House of Earth.

Author:Guthrie, Woody
Position:Book review

By Woody Guthrie, edited by Douglas Brinkley and Johnny Depp

Woody Guthrie, the iconic American folk musician, singer-songwriter, and champion of the proletariat, wrote this novel in 1946 and 1947. The manuscript was discovered recently at the University of Tulsa.


THE STORY: Tike (Guthrie's alter ego) and Ella May Hamlin, two hardscrabble Dust Bowl farmers in the Texas panhandle, are simply trying to survive in their dilapidated, one-room wooden shack, owned by a greedy bank and a big lumber company. Ella May, pregnant, cannot conceive giving birth in this ramshackle environment, but she has no choice. One day, Tike receives a book from the government about how to construct a sturdier adobe house, made from the land itself, and he starts to espouse the benefits of adobe. With the pamphlet as his Bible, he obsesses over how to pursue his and Ella May's dreams of a better life amid an inclement, unpredictable environment and a corrupt, capitalist society.

Harper. 288 pages. $25.99. ISBN: 9780062248398

Minneapolis Star Tribune ****

"Just as remarkable is the sound Guthrie's prose conjures up. ... House of Earth is well constructed, like a good song or house should be, but it's also a bit flawed and unruly, exactly the way American literature has always been." EMILY CARTER

Cleveland Plain Dealer ****

"What little plot the novel has is not complicated, but it's enough upon which to hang screeds against bankers and capitalists (this is Woody Guthrie, after all), private ownership of land, politicians and greed. ... It likely will not enter into the hearts of Americans as have 'This Land Is Your Land' and other Guthrie songs, and it is not, contrary to the hints in Brinkley and Depp's introduction, much comparable to works of D.H. Lawrence or John Steinbeck. Except for the sex and Okies, respectively." MARK GAMIN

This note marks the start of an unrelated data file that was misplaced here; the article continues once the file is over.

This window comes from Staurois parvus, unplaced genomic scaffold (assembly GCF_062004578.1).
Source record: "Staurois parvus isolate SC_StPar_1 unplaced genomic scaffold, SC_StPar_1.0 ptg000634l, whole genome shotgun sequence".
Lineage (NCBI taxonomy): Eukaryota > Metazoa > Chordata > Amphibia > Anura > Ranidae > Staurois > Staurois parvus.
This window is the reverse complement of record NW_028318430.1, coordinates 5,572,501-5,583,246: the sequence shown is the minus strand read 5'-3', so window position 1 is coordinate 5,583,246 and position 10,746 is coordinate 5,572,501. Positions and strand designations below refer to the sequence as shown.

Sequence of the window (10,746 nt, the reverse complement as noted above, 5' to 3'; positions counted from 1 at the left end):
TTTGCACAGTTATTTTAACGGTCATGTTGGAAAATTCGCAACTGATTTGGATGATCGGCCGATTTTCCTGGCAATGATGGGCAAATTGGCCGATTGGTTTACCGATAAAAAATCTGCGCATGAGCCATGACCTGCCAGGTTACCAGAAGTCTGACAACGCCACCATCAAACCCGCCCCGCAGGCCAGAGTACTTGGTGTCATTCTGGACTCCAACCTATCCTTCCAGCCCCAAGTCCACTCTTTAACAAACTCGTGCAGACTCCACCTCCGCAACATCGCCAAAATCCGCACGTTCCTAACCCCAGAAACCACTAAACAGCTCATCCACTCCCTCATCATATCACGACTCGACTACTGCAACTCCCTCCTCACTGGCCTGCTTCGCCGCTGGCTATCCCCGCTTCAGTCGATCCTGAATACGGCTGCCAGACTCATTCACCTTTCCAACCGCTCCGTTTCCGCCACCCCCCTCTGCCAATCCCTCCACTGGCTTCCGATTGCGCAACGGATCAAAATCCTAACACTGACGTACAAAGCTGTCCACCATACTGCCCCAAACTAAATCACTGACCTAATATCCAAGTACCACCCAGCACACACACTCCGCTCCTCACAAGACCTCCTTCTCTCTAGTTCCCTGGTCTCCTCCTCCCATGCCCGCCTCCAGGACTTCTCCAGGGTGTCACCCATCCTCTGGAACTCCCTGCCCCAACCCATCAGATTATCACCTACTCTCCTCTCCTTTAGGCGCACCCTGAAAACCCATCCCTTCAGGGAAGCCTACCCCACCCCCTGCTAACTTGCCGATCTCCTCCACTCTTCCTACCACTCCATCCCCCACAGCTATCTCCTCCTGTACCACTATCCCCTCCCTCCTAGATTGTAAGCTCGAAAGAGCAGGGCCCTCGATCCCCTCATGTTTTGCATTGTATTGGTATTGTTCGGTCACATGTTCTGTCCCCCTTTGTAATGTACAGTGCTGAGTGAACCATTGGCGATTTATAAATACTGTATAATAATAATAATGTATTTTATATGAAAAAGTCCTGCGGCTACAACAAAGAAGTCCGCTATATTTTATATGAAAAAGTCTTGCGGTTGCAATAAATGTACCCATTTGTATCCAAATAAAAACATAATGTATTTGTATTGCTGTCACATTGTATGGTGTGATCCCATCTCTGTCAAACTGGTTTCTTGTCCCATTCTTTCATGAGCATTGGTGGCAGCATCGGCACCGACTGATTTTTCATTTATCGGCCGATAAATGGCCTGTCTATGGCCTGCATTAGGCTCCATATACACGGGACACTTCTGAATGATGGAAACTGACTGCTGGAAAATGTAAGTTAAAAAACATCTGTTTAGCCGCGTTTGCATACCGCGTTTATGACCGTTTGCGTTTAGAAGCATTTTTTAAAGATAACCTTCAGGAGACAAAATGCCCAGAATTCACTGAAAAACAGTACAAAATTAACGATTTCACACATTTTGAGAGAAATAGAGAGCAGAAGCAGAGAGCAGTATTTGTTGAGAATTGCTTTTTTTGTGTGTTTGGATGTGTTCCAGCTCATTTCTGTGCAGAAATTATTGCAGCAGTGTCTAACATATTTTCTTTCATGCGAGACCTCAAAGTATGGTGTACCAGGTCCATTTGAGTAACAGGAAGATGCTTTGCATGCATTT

Christian Science Monitor ***

"The book swings back and forth between an earthy, lived-in tone, full of good-natured teasing and the slang and rhythms of Guthrie's home, and a more pedantic nature, with the two main characters sounding like mouthpieces for Guthrie's beliefs about capitalism and farming. ... The likelihood of its becoming a classic of American literature is less than one might have hoped." LISA WEIDENFELD

Ft. Worth Star Telegram ***

"He has a poetic way with words. The scenes he conjures up have a dreamlike quality. But then he's...

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